July 16, 2013 at 9:30 am |
    • Guy

      You'd be angry too if you were the most distrusted minority in the country, and told by others that you deserve to suffer for an eternity because you don't accept things without evidence.

      July 16, 2013 at 10:17 am |
  18. FRANK

    I don't think believing in God and believing in religion are the same thing. Religion is the business of spirituality. It is founded on money. Religion could not exist without money. I believe in all Gods – past – present – and future but this has nothing to do with belief in religion. Believing in God makes us spiritual. Believing in religion makes us fight.

    July 16, 2013 at 8:52 am |
  19. Saraswati

    Belief Blog Editors:

    Once again, posts are disappearing so quickly that when you click submit the post has moved to another page. This wouldn't be a huge problem is there were some way of knowing whether or not a post had "made it" in these cases. However, unless you are onthe same page, the result is identical to what happens with a failed comment.

    Please either modify the code so that either 1) even if the page changes, you are redirected to the correct page after a submit or 2) when a post fails (due to filter), you get a message. A combination of both would be ideal.

    Also, consider creating a lookup of acceptable words which are not subject to the banned word filter.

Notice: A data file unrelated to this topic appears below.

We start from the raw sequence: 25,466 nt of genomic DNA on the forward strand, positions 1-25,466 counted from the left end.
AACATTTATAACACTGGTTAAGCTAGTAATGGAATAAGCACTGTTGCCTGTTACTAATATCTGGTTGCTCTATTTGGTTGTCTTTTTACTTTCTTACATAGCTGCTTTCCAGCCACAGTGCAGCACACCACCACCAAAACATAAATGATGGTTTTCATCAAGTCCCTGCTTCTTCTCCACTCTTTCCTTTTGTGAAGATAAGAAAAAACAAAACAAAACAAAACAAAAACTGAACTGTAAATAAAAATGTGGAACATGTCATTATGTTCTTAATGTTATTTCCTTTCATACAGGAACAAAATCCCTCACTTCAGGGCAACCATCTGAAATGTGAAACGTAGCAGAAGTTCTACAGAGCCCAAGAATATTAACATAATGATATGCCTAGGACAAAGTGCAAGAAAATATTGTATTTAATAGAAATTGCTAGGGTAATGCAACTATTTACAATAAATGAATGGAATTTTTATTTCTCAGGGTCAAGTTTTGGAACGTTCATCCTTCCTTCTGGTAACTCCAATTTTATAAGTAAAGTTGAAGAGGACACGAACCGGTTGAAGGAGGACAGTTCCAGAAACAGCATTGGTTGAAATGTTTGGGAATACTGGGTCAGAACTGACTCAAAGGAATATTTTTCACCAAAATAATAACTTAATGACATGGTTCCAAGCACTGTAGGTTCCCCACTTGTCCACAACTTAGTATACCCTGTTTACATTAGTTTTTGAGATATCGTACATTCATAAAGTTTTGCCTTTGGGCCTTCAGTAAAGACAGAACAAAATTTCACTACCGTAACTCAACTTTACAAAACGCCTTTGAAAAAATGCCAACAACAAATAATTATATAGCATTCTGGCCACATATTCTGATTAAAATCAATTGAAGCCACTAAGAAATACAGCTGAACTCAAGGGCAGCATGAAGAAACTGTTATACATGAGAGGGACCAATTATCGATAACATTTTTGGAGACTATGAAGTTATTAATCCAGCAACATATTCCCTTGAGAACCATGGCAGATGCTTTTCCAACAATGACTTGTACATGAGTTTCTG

July 16, 2013 at 8:51 am |
    • Saraswati

      Btw, this occurred with this very post. It makes using this site quite difficult.

      July 16, 2013 at 8:51 am |
    • William Demuth

      The PC Police can't keep their dogma straight

      July 16, 2013 at 9:01 am |
  20. el flaco

    Many of us became atheists after having had horrible experiences with religion. In my case, raised in the Southern Baptist Church, Jesus was the monster who haunted my childhood nightmares. I ran and hid from Jesus night after night, but he always caught me and then threw me down into hell. I would wake up crying, terrified because Jesus had caught me.

    July 16, 2013 at 8:48 am |
    • Saraswati

      If you look at the study data, southern atheists are very over-represented, almost certainly for this reason. In other parts of the country your god-belief status isn't really an issue that comes up so much or a core part of one's identi ty.

      July 16, 2013 at 8:54 am |
1 2 3 4 5 6 7 8 9 10 11 12 13 14 15 16 17 18 19 20 21 22 23 24 25 26 27 28 29 30 31 32 33 34 35 36 37 38 39 40 41 42 43 44 45 46 47 48 49 50 51 52 53 54 55 56 57 58 59 60 61 62 63 64 65 66 67 68 69 70 71 72 73 74 75 76 77 78 79 80 81 82 83 84 85 86 87 88 89 90 91 92 93 94 95 96 97 98 99 100 101 102 103 104 105 106 107 108 109 110 111
About this blog

The CNN Belief Blog covers the faith angles of the day's biggest stories, from breaking news to politics to entertainment, fostering a global conversation about the role of religion and belief in readers' lives. It's edited by CNN's Daniel Burke with contributions from Eric Marrapodi and CNN's worldwide news gathering team.